Alternatively, you will see ‘UVW’ – Unloaded Vehicle Weight – or ‘dry weight’ to indicate the weight of the vehicle or trailer without any added cargo, passengers, fuel, or water.


‘GCWR’ or ‘GCVWR’ stands for ‘Gross Combined Vehicle Weight Rating’. This is the total amount of weight of both vehicles combined when towing. 

Class B RV Towing Capacity equation: 

GCVWR – GVWR = Max Towing Capacity.

If you see a GCVWR of 15,000 lbs on your class B camper van and you know the camper van has a GVWR of 10,000 lbs, then you know you have a maximum towing capacity of 5,000 lbs. 

Where To Find The Towing Capacity on a Class B Camper Van

The first place to look to find the towing capacity of your class B camper van is on the VIN sticker. This sticker is usually found inside the driver side door on the frame of the van. 

If you can’t find the sticker or if the maximum towing capacity isn’t listed, you can head online and look at the manufacturers website. Additionally, you can call the manufacturer or ask around on online forums.

Sometimes uncovering the accurate towing capacity of your class B camper van can require a little detective work, but many manufacturers state it plainly on the VIN sticker or on their website.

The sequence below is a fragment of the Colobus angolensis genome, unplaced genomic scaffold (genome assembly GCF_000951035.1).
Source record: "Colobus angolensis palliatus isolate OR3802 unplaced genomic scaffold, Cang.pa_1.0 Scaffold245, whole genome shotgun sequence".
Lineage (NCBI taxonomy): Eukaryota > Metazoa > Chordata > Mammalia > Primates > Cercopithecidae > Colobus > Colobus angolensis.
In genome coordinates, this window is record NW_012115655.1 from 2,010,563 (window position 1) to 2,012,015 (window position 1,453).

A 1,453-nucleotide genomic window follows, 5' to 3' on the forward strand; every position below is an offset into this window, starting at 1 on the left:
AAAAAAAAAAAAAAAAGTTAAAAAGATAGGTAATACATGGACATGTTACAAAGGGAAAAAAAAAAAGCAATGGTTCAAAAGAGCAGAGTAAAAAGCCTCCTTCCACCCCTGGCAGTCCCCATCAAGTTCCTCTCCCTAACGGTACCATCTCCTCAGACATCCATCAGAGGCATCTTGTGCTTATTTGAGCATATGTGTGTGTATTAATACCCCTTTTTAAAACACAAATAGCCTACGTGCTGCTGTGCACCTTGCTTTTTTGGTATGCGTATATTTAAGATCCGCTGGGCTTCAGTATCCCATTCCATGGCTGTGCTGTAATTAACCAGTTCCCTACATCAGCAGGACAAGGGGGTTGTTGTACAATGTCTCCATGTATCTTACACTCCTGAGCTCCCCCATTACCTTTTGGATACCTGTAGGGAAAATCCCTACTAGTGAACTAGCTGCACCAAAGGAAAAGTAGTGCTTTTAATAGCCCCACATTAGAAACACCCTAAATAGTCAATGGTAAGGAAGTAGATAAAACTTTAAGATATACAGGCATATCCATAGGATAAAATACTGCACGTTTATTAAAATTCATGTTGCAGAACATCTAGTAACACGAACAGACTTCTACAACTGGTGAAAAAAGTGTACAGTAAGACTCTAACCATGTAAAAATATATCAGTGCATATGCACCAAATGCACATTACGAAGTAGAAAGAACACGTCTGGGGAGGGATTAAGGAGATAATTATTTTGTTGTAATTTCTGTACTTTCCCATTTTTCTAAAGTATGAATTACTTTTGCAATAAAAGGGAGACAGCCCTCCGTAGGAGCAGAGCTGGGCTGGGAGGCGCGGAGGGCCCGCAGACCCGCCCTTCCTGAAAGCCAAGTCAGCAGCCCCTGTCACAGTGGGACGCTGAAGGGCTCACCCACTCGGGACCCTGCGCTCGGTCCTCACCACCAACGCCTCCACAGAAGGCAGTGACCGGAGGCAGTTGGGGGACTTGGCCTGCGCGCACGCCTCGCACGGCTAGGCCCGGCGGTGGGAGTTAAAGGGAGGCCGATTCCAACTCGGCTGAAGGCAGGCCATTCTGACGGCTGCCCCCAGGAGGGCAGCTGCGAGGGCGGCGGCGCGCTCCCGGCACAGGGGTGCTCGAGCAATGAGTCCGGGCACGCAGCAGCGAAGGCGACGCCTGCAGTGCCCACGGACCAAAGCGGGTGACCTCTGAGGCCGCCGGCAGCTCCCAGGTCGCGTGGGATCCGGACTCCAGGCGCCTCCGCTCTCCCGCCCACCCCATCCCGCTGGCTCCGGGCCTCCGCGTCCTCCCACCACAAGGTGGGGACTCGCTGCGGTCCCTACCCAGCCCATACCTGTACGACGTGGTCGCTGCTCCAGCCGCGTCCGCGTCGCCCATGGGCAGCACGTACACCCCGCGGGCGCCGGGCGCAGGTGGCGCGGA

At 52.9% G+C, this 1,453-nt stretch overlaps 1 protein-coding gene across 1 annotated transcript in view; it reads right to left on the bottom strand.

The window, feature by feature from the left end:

Towing Capacity Examples from 10 Popular Class B RVs

Here are the max towing capacities for 10 popular class B RV models.

Class B Camper Van ModelTotal Towing Capacity
Thor Tellaro 20A2,150 lbs
Winnebago Revel 44E4,880 lbs
Winnebago Travato 59G2,650 lbs
Airstream Atlas5,000 lbs
Airstream Interstate5,000 lbs
Entegra Ethos2,150 lbs
Coachmen Galleria 24A4,220 lbs
Pleasure-Way Tofino2,950 lbs
Coachmen Beyond 22C2,240 lbs
Roadtrek Zion2,150 lbs

Methods of Towing

When towing a car with a class B camper van, the most convenient, easiest, and most lightweight option would be to tow without a trailer or tow dolly. 

However, not all vehicles are safe to tow like this. Depending on the make and model of your car, you can ruin the transmission (or worse) by towing improperly. 

Flat, Dinghy, or 4-Down Towing

This method of towing is referred to by many different names. Flat towing, dinghy towing, or four down towing refers to towing a car with all four wheels on the ground. This method of towing doesn’t use a trailer or dolly – the only equipment you need is a towing bar on the front of your car that connects to the hitch of your camper van.